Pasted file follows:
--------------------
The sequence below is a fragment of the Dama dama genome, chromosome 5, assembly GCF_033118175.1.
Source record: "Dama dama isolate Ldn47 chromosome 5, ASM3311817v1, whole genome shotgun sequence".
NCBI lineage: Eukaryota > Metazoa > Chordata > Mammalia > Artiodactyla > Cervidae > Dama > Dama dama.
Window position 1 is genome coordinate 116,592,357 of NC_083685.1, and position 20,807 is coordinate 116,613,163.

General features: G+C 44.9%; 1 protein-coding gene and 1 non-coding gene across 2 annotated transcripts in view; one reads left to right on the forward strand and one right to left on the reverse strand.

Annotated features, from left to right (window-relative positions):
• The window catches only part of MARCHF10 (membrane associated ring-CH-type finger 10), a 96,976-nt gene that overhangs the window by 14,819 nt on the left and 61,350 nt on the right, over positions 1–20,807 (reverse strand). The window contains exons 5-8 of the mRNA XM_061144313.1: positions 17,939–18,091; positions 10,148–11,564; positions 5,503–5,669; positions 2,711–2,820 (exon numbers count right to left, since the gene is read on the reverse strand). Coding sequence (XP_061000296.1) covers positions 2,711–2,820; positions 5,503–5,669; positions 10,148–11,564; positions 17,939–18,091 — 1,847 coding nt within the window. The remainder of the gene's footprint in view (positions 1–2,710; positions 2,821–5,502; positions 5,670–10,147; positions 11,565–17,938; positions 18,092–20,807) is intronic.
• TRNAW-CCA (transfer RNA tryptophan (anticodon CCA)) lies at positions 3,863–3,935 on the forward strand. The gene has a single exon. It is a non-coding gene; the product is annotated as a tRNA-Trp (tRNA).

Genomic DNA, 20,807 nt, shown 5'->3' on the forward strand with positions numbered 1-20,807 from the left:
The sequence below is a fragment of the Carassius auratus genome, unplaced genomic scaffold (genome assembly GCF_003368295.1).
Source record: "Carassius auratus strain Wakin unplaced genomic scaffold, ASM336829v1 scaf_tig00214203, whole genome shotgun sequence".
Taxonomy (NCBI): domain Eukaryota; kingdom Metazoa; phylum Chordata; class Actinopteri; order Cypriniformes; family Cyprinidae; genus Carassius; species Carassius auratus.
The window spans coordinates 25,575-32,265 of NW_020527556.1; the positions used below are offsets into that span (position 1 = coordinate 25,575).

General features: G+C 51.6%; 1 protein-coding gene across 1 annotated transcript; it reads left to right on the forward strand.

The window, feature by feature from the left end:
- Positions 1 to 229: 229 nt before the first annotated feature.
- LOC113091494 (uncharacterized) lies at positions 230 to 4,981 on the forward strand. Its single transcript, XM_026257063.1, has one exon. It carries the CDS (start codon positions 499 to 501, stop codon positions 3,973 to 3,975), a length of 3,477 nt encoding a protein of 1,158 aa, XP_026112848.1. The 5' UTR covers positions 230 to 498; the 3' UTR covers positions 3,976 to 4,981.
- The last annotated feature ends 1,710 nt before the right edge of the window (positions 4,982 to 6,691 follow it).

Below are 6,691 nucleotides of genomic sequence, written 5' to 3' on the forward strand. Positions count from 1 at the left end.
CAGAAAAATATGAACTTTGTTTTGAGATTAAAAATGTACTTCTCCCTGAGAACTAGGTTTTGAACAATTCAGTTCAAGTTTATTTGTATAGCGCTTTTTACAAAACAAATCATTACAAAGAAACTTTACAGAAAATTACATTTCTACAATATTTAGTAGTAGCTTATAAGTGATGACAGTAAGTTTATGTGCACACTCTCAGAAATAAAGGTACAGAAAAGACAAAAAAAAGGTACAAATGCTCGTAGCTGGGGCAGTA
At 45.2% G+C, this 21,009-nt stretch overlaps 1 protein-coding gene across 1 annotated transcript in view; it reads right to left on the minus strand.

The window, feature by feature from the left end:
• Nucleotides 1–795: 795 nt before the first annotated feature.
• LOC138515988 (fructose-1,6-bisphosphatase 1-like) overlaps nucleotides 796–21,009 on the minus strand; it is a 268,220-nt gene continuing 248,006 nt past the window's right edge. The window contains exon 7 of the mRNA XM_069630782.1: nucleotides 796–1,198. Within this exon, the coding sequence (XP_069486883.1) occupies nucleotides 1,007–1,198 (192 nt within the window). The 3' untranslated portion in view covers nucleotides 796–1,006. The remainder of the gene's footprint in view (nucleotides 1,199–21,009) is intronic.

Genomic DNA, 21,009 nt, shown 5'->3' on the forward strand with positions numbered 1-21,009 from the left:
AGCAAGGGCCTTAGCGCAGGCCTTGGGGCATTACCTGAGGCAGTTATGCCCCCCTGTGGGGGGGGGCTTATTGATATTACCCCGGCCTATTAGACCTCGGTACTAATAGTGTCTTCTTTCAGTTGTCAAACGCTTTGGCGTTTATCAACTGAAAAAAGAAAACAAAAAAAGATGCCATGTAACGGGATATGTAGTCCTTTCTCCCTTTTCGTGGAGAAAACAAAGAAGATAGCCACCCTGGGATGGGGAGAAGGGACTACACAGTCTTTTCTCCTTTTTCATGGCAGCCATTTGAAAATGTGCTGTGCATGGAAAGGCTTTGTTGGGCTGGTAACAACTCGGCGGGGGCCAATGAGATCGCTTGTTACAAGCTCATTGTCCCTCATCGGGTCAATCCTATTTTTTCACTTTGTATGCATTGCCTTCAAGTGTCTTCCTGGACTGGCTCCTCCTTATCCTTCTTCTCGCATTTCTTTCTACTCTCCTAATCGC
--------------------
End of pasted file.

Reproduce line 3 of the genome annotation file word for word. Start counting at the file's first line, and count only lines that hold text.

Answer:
NCBI lineage: Eukaryota > Metazoa > Chordata > Mammalia > Artiodactyla > Cervidae > Dama > Dama dama.